The Limited Times

Now you can see non-English news...

Allegations of harassment at the rabbinical college: what the new boss is up to


Serious allegations shake Germany's training center for liberal rabbis. Here interim director Gabriele Thöne explains why the college did not make any mistakes - and what she wants to change.

Enlarge image

Transitional boss Gabriele Thöne: "I'm experiencing increasing openness"

Photo: Soeren Stache / picture alliance / dpa


Ms. Thöne, SPIEGEL and other media have reported on alleged abuses at the Abraham Geiger College: sexualized harassment by a former employee, abuse of power, a culture of fear.

How far have you gotten with the revision?


The processing takes place on different levels.

The University of Potsdam has set up an investigative commission, and the Central Council of Jews has commissioned a law firm to conduct an investigation.

Nevertheless, we are an independent institute and it is therefore important that we gain our own insights.

This applies in particular to restructuring: in order to be successful and sustainable, it must come from within.


How do you go about it?


I want these questions from the past to be dealt with before the end of this year, and I've already spoken to 80 to 100 people.

Including the two people who have been accused of sexualized harassment.

Beyond that, I am not aware of any such cases.

But it's a process, my door is open.


Who else did you talk to?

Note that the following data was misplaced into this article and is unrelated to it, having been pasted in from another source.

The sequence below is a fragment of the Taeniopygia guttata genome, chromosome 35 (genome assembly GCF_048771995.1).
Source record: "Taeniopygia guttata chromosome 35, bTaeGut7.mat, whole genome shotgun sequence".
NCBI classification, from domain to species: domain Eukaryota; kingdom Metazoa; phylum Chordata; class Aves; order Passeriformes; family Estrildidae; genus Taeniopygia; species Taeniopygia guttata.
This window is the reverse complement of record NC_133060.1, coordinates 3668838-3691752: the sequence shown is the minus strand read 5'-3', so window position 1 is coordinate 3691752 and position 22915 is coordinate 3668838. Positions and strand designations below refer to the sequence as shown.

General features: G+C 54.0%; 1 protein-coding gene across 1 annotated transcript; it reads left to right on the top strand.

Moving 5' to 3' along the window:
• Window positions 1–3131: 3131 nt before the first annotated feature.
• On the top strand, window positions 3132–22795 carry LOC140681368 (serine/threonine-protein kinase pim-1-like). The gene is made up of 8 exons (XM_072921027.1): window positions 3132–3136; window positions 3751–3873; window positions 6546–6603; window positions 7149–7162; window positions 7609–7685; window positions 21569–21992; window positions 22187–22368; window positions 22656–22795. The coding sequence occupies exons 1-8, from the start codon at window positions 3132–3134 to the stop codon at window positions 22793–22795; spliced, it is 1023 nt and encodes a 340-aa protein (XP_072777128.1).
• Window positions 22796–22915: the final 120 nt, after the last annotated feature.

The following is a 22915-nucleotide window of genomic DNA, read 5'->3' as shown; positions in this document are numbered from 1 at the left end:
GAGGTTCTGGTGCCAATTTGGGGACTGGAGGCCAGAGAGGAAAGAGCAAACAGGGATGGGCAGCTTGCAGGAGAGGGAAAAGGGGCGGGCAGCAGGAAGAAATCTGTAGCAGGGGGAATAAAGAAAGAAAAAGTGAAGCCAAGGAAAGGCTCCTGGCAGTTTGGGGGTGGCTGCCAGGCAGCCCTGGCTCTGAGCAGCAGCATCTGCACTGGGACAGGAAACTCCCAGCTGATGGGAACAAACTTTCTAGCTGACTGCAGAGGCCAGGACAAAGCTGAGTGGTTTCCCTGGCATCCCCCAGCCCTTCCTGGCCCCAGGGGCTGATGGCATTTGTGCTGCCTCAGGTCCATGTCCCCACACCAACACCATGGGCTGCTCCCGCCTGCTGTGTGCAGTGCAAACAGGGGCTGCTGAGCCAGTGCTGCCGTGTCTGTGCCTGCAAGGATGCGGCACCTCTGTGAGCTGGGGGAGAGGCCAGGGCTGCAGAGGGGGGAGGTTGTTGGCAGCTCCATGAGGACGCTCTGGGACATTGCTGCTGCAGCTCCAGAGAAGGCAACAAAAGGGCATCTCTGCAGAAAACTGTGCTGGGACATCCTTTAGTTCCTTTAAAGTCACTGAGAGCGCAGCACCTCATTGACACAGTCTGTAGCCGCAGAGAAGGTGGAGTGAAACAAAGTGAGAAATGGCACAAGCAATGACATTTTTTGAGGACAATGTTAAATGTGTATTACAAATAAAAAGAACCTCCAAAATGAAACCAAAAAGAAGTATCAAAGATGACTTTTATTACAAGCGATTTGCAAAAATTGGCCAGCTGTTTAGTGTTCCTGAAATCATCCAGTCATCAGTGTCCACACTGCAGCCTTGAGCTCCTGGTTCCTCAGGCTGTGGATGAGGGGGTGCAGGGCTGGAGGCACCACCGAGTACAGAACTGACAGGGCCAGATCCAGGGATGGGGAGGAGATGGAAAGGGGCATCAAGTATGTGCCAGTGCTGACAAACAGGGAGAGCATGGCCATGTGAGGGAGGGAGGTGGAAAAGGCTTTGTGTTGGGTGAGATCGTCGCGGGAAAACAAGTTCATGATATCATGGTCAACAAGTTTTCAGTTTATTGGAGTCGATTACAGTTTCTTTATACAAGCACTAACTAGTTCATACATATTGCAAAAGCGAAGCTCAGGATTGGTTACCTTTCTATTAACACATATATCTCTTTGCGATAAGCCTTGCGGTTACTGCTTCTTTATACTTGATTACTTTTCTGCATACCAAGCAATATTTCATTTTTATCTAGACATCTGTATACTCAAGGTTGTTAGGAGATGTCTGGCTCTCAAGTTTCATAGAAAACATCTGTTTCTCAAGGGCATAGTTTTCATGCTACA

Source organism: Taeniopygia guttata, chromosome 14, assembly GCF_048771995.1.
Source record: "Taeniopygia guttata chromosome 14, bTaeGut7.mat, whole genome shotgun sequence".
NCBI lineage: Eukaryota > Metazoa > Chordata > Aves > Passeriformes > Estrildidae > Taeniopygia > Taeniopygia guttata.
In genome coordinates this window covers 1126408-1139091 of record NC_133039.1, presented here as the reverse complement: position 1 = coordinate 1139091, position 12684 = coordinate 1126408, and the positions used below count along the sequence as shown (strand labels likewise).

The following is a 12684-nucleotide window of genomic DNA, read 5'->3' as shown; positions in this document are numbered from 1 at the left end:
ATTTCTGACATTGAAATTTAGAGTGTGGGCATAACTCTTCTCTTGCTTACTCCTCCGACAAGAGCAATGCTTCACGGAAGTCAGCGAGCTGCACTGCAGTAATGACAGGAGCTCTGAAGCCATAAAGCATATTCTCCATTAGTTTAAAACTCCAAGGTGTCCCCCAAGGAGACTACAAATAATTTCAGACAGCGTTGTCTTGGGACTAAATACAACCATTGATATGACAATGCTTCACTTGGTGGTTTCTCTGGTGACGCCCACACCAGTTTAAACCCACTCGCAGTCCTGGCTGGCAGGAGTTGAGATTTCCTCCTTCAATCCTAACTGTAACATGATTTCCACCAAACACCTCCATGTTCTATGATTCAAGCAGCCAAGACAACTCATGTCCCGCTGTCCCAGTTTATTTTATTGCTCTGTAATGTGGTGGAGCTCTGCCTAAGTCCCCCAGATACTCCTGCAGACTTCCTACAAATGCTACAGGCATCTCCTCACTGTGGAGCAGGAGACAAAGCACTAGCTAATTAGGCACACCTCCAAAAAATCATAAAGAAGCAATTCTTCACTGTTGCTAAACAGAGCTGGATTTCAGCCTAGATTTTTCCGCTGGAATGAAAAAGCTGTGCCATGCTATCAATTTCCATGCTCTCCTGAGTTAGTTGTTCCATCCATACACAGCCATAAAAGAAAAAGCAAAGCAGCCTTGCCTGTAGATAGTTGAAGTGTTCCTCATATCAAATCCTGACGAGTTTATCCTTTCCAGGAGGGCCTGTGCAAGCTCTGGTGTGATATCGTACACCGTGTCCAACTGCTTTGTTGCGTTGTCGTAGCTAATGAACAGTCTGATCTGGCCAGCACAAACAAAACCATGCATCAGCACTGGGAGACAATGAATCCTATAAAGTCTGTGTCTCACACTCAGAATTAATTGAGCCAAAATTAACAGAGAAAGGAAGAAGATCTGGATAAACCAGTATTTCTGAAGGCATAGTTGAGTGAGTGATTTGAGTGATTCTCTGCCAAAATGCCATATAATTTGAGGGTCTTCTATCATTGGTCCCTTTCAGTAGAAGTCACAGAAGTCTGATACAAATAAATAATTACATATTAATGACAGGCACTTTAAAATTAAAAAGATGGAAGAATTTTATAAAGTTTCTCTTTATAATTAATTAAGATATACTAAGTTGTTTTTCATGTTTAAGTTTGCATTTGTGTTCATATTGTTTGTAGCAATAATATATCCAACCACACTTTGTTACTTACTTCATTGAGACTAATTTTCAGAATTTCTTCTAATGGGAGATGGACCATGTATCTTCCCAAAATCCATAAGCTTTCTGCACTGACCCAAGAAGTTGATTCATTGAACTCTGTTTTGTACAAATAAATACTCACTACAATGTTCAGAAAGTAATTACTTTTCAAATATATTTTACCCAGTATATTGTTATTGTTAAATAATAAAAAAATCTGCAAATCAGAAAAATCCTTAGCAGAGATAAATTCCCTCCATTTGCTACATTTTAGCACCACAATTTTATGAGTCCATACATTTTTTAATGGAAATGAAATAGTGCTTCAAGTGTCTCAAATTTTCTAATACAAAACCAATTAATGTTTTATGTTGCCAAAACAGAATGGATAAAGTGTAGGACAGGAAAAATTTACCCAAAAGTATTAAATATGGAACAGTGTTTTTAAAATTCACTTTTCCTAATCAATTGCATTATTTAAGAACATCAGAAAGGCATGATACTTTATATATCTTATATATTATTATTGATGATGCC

With sponsors, teachers, employees, alumni and students of the college and also with other institutions to see: What could have been the abuse of power?

What do you imagine that means?

"Is the structure suitable for spreading fear?"


In these many conversations, did you also talk about a culture of fear?


One focus of my job is restructuring.

When the word fear comes up, I prick up my ears and ask myself: Is the structure suitable for spreading fear?

I have to say, however, that there were many statements to the contrary.

Many students say: We studied wonderfully here.


Several people have told us that grievances at the college were overlooked or ignored, also because the dependency on the former director Walter Homolka was so great.

A professor has accused the college of covering up because a case of alleged sexualized harassment by the director's life partner had not been properly processed internally.

The partner denies the allegations.

Did the college make mistakes?


In this case, there was an internal investigation committee in 2020, which was made up of internal employees due to existing compliance rules;

that was factually correct.

But we will make an effort in these questions and look internationally at best practice examples.


Could it be that those who are allegedly affected now distrust the college and therefore do not speak to you?


As a conversation partner, I experience increasing openness – and that I am taken seriously.


Students wrote in a statement that the situation would only improve "when the entire management team at the college has been replaced."